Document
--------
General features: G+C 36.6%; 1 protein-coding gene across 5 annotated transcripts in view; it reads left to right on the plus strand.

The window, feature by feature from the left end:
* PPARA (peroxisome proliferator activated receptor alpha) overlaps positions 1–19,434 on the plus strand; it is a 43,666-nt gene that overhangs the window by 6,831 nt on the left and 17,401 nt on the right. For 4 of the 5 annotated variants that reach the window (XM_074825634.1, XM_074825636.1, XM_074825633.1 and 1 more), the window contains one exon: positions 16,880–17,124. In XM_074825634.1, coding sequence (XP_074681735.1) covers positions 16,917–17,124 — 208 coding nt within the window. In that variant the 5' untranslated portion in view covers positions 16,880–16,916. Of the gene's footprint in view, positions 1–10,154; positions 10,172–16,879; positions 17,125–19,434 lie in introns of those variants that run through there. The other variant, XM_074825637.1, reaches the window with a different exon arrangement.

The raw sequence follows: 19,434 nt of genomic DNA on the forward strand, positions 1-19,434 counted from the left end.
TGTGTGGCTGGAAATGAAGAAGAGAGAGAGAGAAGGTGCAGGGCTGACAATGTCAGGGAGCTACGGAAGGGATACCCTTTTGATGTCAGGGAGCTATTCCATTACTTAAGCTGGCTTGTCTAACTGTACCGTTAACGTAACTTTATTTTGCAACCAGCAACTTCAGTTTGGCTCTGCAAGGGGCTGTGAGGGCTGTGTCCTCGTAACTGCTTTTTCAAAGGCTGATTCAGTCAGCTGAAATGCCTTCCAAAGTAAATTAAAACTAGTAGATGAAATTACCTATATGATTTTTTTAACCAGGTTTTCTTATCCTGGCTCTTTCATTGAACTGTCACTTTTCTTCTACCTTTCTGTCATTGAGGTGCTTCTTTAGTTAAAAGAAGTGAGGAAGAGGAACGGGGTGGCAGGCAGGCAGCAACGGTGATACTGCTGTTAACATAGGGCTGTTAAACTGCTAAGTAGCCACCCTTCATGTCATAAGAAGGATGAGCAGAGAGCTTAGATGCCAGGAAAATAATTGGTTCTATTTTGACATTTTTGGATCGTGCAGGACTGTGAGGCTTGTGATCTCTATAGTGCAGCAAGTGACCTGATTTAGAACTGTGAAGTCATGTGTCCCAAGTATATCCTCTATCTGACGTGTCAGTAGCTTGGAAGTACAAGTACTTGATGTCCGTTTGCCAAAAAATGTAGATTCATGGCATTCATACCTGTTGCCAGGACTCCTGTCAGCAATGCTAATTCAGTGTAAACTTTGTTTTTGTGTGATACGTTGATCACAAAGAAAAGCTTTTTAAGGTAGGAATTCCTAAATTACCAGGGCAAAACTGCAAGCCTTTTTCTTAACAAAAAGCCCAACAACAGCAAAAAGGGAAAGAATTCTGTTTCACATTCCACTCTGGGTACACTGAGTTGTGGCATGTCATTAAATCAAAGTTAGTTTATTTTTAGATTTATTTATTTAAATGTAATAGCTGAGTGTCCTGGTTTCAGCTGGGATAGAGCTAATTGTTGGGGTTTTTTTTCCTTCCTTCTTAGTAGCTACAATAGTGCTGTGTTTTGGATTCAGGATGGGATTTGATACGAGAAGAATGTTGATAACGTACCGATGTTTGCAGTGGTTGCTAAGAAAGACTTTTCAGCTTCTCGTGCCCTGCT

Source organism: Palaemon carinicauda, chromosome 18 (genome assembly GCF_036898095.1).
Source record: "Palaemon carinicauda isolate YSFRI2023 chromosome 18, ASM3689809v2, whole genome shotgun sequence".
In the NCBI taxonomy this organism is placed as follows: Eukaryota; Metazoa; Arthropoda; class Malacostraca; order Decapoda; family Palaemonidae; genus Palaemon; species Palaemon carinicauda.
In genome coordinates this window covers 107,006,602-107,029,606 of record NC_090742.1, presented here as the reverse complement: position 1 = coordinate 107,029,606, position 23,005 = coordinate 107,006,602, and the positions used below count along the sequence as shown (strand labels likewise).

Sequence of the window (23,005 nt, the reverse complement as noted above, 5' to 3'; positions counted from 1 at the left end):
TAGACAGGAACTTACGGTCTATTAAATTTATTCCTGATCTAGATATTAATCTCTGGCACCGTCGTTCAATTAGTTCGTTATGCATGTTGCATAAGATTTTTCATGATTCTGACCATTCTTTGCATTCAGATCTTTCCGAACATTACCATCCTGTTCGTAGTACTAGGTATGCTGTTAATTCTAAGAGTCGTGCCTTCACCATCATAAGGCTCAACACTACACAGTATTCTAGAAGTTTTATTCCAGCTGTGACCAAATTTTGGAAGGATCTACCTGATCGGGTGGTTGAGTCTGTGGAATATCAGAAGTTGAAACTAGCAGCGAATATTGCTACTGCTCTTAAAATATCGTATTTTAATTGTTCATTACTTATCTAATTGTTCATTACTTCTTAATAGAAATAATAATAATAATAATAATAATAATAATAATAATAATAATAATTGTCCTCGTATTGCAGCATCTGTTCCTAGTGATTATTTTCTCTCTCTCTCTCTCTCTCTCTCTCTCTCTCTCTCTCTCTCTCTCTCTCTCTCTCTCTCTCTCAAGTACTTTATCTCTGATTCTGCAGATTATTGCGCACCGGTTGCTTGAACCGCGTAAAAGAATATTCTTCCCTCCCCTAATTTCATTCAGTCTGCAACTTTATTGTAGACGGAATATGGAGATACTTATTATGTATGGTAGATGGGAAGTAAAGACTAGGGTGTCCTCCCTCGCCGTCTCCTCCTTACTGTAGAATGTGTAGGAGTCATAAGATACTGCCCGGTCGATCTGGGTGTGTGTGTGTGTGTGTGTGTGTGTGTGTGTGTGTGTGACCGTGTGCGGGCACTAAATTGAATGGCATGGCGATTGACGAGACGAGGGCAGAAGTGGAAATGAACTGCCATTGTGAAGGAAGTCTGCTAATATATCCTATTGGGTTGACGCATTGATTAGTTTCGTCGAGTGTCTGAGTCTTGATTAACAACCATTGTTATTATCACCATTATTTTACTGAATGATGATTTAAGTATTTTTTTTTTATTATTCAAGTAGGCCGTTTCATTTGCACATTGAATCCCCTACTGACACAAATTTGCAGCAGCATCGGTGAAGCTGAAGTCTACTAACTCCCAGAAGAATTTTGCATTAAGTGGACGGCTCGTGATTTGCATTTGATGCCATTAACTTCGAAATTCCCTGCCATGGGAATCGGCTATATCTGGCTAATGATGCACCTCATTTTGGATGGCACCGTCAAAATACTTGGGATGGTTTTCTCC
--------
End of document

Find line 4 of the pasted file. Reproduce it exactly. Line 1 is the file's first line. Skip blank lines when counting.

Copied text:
The raw sequence follows: 19,434 nt of genomic DNA on the forward strand, positions 1-19,434 counted from the left end.